HIPE derived foams have been disclosed for use in air filtration. For example, WO 97/37745 (Chang et al.) published Oct. 16, 1997 discloses a filter material prepared from a porous substrate impregnated with a HIPE which is then polymerized. Two publications, Walsh et al. J. Aerosol Sci. 1996, 27(Suppl. 1), 5629-5630, and Bhumgara Filtration & Separation March 1995, 245, disclose the use of HIPE derived foams for air filtration. HIPE foams have also been used for insulation. U.S. Pat. No. 5,633,291 (Dyer et al.) issued May 27, 1997, U.S. Pat. No. 5,770,634 (Dyer et al.) issued Jun. 23, 1998, U.S. Pat. No. 5,728,743 (Dyer et al.) issued Mar. 17, 1998, and U.S. Pat. No. 5,753,359 (Dyer et al.) issued May 19, 1998 describe such foam materials used for insulation. The above patent and literature citations are included by reference.
One aspect of HIPE foams which has in some cases limited their utility has been the durability of these foams. In some potential applications, durability in terms of abrasion resistance, tear resistance, and toughness under shear or tensile loads is not provided at a level needed by HIPE foams described in the art. HIPE foams with comparatively higher abrasion resistance have been developed using a relatively high level of a toughening monomer such as styrene with respect to the level of crosslinking monomer within the formulation. Such formulations are described in more detail in provisional U.S. patent application Ser. No. 60/077,955, filed on Mar. 13, 1998 (P&G Case 7055P) and copending U.S. patent application Ser. No. 09/118,613, filed in the name of Conrad, et al. on Nov. 12, 1998. However, the art has failed to recognize the full utility of such toughened HIPE foams. Therefore, there is a need for foam-based implements having improved durability so as to provide increased utility to such implements. There is a further need for implements having increased flexibility in finished properties, such as fluid handling properties and mechanical properties. There is a still further need to provide implements having a diversity of shapes, both two-dimensional and tridimensional.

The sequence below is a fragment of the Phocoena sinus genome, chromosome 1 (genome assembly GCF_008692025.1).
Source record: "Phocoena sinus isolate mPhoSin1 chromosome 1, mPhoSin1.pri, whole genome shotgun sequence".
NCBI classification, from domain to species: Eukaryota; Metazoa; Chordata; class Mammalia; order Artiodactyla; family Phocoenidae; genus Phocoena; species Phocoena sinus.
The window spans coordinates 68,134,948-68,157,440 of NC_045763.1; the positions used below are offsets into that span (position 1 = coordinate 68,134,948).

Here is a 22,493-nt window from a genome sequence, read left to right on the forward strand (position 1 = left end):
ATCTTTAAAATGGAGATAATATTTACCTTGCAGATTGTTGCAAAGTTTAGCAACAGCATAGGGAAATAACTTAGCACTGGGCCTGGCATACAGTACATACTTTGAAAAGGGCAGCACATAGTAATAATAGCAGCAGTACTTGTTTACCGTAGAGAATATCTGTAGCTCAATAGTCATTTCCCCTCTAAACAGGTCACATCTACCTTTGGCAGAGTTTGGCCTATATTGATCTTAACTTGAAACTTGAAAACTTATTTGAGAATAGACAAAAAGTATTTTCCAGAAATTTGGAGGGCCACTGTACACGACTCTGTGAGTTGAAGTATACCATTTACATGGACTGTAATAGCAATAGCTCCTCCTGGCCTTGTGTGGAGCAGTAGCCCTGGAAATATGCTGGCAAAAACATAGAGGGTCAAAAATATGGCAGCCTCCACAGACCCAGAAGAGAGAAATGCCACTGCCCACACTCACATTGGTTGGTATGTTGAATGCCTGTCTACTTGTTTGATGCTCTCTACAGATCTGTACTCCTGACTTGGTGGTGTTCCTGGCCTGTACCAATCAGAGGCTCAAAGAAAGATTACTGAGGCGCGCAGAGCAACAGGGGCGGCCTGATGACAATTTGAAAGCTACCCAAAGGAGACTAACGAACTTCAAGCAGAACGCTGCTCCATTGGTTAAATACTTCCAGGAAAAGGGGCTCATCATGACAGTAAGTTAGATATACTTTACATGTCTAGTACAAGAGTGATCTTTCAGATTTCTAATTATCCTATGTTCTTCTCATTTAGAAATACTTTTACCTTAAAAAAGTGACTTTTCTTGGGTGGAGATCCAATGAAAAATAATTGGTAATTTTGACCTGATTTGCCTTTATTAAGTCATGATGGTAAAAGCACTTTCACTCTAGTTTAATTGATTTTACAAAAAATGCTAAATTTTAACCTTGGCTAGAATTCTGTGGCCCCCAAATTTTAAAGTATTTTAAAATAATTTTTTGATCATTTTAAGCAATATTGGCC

The present invention relates to the implements comprising open-celled polymeric foams are prepared by polymerization of certain water-in-oil emulsions having a relatively high ratio of water phase to oil phase, commonly known in the art as “HIPEs.” As used herein, polymeric foam materials which result from the polymerization of such emulsions are referred to hereafter as “HIPE foams.”